The Federal Reserve unexpectedly lowered its target Fed funds rate by a half point today — to 4.75 percent — in an effort to stave off a potential recession. This is the first time the Fed has cut short-term interest rates since June 2003, after raising the Fed funds rate 17 times between June 2004 and June 2006. The Fed had previously held this key interest rate steady at 5.25 percent over the past thirteen months.
The Fed said in its statement to the press that the "tightening of credit conditions has the potential to intensify the housing correction and to restrain economic growth."
In regards to today's rate cut, you should keep the following in mind: Although many investors think the economy and stock prices are quick to respond to interest rate cuts, historically, it takes at least six months before interest rate cuts take effect. Sometimes, it takes much longer.
For example, after the Fed began lowering short-term interest rates in July 1981 the economy did a head fake: Economic growth temporarily rose for two months but then fell back into a recession until March 1983. In addition, stock prices fell 11 percent in the six months following the initial interest rate cut.
When stock prices crashed in 2000 and the economy entered its worst recession since the early 1980s, the Fed needed to cut interest rates ten times — from 6.50 percent to 1.75 percent — before the economy began to grow again in December 2001.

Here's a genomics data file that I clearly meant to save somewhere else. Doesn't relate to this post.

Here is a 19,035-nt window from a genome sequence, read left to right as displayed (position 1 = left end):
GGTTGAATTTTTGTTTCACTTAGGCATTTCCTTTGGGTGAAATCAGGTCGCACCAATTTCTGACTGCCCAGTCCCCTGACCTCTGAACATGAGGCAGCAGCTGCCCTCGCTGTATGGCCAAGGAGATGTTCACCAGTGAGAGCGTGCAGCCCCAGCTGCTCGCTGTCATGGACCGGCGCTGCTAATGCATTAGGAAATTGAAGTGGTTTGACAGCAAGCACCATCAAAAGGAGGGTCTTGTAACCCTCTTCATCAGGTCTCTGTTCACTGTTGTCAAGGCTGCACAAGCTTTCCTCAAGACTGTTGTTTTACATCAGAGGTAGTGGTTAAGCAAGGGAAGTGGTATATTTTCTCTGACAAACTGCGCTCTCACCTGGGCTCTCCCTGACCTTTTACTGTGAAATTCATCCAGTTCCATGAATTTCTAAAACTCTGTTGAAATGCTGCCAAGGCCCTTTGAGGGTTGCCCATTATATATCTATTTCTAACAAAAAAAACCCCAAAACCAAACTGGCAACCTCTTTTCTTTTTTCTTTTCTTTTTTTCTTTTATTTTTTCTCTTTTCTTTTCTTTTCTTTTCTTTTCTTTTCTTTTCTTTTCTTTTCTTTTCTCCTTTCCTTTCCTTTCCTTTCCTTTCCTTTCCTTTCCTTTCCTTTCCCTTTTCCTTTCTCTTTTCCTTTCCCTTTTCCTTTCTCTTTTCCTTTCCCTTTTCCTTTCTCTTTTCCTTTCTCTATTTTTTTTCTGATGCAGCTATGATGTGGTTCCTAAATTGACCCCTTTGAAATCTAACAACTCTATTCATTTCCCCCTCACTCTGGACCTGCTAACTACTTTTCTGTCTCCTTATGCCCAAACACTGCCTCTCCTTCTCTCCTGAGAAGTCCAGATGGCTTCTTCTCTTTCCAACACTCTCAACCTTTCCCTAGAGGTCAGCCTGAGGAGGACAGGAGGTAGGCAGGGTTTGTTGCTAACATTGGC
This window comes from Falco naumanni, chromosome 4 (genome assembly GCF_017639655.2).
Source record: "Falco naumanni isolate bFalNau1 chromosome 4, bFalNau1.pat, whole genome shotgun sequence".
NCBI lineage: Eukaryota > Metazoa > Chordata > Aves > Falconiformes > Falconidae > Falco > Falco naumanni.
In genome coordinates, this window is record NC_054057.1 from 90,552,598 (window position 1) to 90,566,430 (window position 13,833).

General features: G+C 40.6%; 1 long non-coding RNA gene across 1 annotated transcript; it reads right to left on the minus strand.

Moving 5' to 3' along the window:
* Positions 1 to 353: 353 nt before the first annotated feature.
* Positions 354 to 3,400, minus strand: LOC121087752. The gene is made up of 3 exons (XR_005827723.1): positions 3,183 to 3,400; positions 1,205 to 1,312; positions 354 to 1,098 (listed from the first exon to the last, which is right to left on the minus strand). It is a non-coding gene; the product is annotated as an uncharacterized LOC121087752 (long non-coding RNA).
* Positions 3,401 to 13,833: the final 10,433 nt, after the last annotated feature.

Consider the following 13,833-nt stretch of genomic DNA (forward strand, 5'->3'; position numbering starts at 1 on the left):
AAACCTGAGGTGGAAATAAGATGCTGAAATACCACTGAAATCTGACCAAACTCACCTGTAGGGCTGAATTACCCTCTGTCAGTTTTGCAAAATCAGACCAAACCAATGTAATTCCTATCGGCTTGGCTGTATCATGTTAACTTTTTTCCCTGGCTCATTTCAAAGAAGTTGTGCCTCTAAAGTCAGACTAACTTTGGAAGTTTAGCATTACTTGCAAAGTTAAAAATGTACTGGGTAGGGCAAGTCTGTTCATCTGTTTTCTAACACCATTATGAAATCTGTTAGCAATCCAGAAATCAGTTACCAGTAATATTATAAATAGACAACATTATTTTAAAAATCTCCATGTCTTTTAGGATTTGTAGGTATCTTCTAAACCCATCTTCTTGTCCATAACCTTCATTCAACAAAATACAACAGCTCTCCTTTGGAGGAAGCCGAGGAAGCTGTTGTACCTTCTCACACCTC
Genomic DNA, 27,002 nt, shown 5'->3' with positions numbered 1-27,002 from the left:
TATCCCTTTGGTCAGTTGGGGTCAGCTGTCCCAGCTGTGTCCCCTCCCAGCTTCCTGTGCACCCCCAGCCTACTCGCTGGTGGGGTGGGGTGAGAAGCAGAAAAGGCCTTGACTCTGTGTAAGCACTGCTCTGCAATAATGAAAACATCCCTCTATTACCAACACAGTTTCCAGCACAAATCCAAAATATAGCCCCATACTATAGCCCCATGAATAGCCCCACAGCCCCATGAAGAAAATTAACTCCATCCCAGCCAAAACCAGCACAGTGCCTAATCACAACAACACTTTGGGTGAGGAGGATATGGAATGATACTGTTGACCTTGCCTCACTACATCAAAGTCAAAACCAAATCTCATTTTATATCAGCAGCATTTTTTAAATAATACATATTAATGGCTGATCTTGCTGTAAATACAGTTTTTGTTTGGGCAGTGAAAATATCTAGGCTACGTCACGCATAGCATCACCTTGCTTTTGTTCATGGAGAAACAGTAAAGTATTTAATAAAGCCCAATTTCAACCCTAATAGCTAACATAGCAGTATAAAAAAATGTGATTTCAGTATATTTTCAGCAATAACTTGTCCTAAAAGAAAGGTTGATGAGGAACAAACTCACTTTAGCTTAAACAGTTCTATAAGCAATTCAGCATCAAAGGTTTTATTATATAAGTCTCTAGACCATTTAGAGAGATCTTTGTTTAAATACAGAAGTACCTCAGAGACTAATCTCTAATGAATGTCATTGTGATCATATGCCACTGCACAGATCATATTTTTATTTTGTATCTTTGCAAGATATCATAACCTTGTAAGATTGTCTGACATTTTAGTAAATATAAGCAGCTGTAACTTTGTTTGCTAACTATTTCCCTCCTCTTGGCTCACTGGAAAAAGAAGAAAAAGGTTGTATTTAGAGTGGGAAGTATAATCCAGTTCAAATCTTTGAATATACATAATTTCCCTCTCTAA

And, when the economy finally returned to its historic growth rate of 3.5 percent in 2003, it was mainly due to several other factors that were unrelated to the Fed's monetary policy, including:
(1) Inflation-adjusted interest rates actually fell below zero in August 2002 and remained below zero through April 2005.
(2) Major revisions were made to the U.S. tax system in 2003 for the first time since 1986 — the top individual tax rate was cut to 35 percent from 39.6 percent, the capital gains tax was lowered to 15 percent from 20 percent, and taxes on dividends were cut to 15 percent from 38.6 percent.
(3) Significant fiscal stimulus had a major impact on the economy during this period, as a Federal budget surplus of $236 billion was completely exhausted via spending on the war in Iraq.
So, I'm siding with legendary investor Jim Rogers who said in an interview earlier today, "the Fed is irrelevant" and "a temporary bandage … is not going to solve our problem". Rogers went on to say, "I think we'll have more problems in the stock market this year and 2008".
In other words, the Fed will likely be unable to prevent a recession, today's rate cut will merely serve to increase inflationary pressures, and stock prices are likely headed lower over the coming months.
But, not to worry, because as I've mentioned over the past several weeks, I'm finding plenty of ETFs that make it possible for you to profit from a slowing economy and rising inflation over the coming months. And, you can now take advantage of my research by trying our new investment letter — The ETF Strategist — which focuses on this very topic.
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